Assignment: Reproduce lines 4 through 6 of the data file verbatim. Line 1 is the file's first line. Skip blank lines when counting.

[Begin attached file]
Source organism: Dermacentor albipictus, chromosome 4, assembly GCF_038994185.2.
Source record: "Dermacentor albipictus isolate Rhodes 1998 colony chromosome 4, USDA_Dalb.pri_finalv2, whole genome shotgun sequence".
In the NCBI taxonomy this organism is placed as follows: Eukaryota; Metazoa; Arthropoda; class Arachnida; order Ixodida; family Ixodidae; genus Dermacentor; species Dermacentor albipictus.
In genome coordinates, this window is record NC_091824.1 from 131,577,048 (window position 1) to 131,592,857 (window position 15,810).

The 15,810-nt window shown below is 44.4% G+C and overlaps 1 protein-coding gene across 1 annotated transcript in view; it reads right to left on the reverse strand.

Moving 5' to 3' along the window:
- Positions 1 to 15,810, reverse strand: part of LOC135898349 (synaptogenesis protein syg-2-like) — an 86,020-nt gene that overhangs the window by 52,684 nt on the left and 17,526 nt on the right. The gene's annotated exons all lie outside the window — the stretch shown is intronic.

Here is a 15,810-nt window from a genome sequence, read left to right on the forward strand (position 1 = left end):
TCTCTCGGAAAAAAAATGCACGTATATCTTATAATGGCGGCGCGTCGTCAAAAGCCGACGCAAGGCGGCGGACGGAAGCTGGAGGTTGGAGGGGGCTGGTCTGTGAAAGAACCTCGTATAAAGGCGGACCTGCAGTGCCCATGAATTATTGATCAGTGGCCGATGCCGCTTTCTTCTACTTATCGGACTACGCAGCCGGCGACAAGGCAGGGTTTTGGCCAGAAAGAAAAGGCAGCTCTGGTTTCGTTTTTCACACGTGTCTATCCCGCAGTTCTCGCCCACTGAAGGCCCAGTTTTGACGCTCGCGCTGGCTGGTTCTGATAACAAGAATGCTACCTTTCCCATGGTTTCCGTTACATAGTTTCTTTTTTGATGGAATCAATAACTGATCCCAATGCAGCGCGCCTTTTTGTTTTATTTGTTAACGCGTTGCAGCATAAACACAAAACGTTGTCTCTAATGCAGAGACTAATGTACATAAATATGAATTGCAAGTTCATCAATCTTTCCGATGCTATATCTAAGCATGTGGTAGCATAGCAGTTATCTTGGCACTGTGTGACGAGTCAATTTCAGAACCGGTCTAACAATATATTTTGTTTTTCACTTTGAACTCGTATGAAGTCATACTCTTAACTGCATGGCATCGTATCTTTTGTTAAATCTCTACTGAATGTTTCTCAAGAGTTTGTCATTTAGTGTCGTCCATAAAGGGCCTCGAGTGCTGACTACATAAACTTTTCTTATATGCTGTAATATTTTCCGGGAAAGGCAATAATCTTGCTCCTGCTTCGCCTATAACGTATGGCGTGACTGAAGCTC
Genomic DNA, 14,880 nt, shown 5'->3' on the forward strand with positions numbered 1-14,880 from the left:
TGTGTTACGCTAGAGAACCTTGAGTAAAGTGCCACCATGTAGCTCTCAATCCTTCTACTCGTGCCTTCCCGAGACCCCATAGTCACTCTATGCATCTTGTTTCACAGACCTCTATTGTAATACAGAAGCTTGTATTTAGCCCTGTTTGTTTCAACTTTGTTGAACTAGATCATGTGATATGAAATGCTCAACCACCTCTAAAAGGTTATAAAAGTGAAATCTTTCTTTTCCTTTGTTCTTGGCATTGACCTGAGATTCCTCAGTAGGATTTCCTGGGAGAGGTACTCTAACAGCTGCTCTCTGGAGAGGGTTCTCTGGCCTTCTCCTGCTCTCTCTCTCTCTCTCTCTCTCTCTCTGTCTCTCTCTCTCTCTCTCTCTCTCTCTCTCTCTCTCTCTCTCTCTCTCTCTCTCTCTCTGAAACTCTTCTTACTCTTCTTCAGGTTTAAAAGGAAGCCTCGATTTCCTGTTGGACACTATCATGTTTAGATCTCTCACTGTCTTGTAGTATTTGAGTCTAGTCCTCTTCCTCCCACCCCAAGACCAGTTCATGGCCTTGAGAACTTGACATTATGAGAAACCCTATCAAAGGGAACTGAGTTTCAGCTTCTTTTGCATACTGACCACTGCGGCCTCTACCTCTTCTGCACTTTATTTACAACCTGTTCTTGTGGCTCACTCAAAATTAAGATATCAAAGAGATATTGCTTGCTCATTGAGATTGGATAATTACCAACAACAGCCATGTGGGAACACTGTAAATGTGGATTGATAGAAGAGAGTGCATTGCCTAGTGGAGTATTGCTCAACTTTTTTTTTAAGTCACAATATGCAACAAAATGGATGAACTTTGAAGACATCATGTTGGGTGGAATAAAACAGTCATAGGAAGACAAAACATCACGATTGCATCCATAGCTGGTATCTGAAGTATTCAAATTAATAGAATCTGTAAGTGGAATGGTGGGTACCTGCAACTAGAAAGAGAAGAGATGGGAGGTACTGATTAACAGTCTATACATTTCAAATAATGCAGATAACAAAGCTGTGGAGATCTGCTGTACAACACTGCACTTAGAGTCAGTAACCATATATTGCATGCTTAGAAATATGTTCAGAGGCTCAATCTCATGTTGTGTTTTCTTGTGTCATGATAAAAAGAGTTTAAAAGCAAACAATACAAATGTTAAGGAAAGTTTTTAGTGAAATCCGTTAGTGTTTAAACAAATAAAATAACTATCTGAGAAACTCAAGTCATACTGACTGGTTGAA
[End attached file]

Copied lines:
In genome coordinates, this window is record NC_091824.1 from 131,577,048 (window position 1) to 131,592,857 (window position 15,810).

The 15,810-nt window shown below is 44.4% G+C and overlaps 1 protein-coding gene across 1 annotated transcript in view; it reads right to left on the reverse strand.

Moving 5' to 3' along the window: